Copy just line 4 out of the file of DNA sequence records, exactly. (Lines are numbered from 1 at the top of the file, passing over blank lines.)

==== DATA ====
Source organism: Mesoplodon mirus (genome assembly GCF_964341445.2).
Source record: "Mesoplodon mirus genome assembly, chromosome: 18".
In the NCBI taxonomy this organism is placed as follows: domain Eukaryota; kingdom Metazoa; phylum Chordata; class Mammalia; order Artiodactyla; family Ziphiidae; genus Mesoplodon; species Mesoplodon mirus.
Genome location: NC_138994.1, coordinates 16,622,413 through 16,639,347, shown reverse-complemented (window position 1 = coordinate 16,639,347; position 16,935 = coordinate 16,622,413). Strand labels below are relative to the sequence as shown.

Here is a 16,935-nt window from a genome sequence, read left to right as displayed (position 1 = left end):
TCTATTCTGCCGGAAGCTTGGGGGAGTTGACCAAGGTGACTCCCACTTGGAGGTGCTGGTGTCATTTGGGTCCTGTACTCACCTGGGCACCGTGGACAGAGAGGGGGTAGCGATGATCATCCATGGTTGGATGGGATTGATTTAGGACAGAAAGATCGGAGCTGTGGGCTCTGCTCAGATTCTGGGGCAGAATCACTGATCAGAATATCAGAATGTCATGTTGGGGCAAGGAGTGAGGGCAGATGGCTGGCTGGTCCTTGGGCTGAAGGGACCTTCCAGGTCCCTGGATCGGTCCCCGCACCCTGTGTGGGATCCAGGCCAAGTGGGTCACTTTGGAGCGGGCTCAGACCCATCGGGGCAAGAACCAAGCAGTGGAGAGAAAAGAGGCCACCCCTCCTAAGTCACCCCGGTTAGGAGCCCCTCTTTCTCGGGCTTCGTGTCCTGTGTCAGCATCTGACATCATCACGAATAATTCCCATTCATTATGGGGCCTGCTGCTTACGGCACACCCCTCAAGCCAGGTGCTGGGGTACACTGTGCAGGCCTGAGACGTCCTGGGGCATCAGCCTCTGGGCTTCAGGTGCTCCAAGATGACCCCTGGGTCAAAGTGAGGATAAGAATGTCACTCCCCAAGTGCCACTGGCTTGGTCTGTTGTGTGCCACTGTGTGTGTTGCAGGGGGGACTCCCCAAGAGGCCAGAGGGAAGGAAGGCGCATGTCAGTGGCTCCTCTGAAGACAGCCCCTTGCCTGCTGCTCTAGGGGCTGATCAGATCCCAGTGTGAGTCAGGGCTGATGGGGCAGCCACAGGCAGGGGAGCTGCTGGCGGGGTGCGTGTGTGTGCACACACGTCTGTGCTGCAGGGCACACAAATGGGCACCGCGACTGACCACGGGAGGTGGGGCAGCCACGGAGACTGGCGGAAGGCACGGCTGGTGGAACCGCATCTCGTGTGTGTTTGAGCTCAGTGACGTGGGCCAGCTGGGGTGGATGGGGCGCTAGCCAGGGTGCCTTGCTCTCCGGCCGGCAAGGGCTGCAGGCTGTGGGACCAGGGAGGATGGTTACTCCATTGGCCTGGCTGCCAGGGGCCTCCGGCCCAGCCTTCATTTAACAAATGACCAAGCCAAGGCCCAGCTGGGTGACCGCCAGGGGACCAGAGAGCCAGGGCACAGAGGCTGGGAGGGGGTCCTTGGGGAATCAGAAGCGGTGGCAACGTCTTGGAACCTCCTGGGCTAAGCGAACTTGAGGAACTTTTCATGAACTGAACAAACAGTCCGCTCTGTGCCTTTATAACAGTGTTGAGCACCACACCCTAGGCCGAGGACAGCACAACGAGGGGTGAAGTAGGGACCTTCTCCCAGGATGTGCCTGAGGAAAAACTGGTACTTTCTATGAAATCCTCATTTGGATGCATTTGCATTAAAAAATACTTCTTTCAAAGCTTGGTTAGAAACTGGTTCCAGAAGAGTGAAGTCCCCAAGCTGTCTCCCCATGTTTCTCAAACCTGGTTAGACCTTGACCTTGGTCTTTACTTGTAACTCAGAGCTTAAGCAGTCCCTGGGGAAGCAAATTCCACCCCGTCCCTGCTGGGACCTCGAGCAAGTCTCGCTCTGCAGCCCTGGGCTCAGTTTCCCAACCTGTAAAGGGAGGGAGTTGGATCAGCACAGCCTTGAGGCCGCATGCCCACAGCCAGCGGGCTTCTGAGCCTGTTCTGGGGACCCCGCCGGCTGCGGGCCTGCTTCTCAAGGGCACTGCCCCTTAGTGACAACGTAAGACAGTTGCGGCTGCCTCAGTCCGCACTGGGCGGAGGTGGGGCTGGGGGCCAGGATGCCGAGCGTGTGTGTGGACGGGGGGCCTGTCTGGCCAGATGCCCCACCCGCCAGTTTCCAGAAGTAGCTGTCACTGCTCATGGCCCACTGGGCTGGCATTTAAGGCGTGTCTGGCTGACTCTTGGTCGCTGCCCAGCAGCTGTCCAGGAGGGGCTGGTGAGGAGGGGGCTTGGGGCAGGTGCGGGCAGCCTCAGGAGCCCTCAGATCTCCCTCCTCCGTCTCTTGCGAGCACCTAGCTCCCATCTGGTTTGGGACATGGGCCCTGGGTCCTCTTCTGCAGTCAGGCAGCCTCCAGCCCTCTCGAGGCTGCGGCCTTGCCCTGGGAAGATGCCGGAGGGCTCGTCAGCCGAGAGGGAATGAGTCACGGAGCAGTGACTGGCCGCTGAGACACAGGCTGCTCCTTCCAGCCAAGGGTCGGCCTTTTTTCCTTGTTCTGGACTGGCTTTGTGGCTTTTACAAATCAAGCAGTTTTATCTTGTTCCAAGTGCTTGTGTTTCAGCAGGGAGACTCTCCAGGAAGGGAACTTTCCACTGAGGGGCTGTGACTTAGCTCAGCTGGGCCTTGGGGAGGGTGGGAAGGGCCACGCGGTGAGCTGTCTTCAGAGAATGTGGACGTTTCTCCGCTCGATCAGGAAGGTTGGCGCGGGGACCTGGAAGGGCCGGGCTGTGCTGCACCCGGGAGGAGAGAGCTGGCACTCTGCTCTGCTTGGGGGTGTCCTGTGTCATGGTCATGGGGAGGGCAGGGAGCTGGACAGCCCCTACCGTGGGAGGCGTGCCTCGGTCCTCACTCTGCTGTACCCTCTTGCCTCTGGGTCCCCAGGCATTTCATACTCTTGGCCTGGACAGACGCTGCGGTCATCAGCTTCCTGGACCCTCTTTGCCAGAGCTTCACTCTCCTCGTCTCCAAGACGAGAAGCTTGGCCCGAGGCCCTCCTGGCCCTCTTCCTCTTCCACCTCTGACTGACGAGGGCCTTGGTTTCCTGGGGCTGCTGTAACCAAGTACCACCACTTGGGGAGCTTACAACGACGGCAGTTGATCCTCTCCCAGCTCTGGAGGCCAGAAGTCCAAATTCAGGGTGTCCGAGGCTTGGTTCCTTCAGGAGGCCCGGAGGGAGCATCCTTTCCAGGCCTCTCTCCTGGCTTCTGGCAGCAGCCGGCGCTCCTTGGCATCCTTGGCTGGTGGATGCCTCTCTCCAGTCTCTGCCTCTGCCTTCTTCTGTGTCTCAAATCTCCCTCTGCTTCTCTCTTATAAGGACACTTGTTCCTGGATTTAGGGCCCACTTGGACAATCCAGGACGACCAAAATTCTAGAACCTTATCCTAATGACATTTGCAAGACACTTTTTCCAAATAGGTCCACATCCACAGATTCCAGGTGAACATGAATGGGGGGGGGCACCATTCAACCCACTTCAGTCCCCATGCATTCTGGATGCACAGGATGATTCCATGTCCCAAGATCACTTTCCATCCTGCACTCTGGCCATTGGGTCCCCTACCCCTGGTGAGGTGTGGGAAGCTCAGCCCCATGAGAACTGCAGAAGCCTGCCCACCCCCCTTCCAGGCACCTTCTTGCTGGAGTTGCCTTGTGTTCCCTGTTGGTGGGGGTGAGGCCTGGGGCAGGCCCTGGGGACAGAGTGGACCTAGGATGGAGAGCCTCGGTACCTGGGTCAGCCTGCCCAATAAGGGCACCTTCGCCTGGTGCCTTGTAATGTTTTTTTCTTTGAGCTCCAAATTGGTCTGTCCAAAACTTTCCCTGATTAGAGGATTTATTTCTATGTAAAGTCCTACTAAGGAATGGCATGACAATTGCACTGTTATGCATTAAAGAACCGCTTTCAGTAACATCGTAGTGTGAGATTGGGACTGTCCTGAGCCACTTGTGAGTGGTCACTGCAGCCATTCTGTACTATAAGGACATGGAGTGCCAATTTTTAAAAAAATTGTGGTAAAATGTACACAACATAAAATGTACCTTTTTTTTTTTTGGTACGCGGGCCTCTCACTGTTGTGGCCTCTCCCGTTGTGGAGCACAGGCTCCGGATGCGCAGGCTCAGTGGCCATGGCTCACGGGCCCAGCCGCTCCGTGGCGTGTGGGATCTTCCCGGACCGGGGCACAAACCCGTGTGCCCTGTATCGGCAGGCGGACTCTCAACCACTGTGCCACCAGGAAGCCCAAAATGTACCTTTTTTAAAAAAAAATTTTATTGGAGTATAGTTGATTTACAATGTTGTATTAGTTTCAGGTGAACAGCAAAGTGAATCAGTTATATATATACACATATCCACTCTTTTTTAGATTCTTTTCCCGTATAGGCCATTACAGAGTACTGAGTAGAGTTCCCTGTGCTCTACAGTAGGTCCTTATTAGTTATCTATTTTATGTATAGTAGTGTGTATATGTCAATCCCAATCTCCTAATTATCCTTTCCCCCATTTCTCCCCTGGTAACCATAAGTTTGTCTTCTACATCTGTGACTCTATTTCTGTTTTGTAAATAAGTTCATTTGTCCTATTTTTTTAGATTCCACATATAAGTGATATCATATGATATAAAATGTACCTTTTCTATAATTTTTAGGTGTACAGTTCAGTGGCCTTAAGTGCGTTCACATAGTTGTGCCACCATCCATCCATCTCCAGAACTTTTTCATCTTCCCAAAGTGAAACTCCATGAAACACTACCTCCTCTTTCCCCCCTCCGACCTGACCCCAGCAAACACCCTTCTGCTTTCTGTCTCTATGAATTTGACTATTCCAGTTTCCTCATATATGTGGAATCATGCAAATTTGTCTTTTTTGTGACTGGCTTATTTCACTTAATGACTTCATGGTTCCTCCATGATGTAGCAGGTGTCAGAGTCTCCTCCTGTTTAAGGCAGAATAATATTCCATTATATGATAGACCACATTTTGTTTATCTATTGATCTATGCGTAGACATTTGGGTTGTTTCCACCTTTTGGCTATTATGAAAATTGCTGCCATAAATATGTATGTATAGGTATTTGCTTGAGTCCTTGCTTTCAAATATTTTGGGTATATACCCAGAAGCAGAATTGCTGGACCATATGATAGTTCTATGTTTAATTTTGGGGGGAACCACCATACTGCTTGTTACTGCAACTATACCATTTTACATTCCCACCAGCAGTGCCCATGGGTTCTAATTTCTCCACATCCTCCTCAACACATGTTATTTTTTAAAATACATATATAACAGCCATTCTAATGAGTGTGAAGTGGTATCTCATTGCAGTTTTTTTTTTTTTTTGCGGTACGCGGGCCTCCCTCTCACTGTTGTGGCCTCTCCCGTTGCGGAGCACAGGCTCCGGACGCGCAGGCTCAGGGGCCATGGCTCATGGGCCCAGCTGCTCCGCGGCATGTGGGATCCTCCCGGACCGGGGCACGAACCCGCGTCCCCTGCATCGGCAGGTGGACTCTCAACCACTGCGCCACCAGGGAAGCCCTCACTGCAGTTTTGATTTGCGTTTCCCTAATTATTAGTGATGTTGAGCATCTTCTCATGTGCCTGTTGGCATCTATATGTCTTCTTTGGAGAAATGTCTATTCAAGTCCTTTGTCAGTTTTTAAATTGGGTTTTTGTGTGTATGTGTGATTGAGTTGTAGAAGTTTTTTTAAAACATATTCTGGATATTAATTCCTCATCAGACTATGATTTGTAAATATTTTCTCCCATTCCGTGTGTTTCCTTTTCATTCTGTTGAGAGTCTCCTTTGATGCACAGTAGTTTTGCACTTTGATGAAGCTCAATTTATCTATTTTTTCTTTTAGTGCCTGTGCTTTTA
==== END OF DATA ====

Genome location: NC_138994.1, coordinates 16,622,413 through 16,639,347, shown reverse-complemented (window position 1 = coordinate 16,639,347; position 16,935 = coordinate 16,622,413). Strand labels below are relative to the sequence as shown.